KIDS
April 1, 2010

Birth Hormone Helps Autism

Oxytocin, a hormone thought to encourage mother-infant bonding, may help some autistic kids gain social skills.

The hormone oxytocin, which is produced in high concentration during childbirth and lactation, may improve the social skills of people with high−functioning autism, according to a new study in Proceedings of the National Academy of the Sciences. Oxytocin is believed to stimulate mother−infant bonding, and previous studies have found that people suffering from autism have lower−than−normal levels of this hormone than normal individuals. Diminished social skills and interaction are well−documented hallmarks of the spectrum disorder autism.

Researchers found that the participants in the oxytocin group looked more often at the eyes or whole faces than did those in the placebo group (these participants tended to look at only the mouths or turned away from the photos completely).

In the new study, Angela Sirigu at the Centre de Neuroscience Cognitive in Lyon and colleagues administered oxytocin or placebo via a nasal spray to 13 participants who had been diagnosed with either high−functioning autism or Asperger’s syndrome. The participants were then asked to play a virtual ball game, in which they had to interact with (pass the ball back and forth to) virtual players. Those who had inhaled the oxytocin showed differences in the way they approached the other “players,” choosing the most “cooperative” virtual player preferentially over the others – rather than choosing players at random, as those in the placebo group appeared to do.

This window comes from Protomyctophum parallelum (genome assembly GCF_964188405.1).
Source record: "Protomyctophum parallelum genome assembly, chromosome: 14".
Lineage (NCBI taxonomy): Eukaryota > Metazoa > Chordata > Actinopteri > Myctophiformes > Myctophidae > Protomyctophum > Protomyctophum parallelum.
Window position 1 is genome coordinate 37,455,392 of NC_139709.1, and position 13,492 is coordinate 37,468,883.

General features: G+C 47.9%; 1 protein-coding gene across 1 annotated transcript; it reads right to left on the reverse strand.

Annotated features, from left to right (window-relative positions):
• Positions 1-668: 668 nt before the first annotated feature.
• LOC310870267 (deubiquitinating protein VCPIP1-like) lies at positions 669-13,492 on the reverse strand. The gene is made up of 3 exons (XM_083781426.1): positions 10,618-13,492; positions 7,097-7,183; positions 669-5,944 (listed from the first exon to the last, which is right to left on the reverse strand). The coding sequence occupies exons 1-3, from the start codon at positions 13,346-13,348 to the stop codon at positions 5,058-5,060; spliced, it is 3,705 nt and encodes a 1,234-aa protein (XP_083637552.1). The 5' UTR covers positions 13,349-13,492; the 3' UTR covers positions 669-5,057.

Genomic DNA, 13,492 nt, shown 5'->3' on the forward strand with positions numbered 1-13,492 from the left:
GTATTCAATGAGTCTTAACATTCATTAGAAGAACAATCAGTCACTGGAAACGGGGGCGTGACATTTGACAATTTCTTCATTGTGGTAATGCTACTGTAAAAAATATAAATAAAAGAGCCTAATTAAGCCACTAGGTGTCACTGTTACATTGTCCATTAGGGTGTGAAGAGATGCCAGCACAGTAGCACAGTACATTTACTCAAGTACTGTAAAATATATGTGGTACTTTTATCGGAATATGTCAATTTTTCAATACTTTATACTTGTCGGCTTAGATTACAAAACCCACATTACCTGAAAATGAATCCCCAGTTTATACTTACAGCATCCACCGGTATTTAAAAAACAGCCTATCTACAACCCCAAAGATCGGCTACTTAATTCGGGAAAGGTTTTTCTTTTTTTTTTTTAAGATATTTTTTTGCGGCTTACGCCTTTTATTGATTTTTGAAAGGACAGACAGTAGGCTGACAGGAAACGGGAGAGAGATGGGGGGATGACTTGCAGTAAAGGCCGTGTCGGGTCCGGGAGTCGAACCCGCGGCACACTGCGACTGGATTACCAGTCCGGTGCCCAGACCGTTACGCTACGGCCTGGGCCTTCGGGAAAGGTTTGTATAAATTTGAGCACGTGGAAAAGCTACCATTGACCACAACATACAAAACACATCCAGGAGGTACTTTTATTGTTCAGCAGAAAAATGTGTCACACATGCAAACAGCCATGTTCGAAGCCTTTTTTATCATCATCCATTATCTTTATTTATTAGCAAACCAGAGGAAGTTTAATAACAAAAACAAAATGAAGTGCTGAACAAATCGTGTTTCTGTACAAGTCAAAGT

In another test, in which the participants were asked to look at photographs of people’s faces, the researchers found that the participants in the oxytocin group looked more often at the eyes or whole faces than did those in the placebo group (these participants tended to look at only the mouths or turned away from the photos completely). The eyes are considered to be “socially important” visual cues.

The researchers were able to confirm differences in circulating oxytocin levels before and after administration of the hormone. They noted significantly higher levels after the treatment, which corresponded to the differences in behavior observed during the social skills tests.

Surugu and her team conclude that their study “demonstrate[s] that oxytocin can promote social approach and social comprehension in patients with autism.” However, while the results are encouraging, it is also clear that much more research will be needed to evaluate the treatment further. One key question will be to determine the best method of administration and dosing: since inhalation provides only short−term benefits (on the order of minutes), research will also need to look at how treatments might work more effectively over the long−term.

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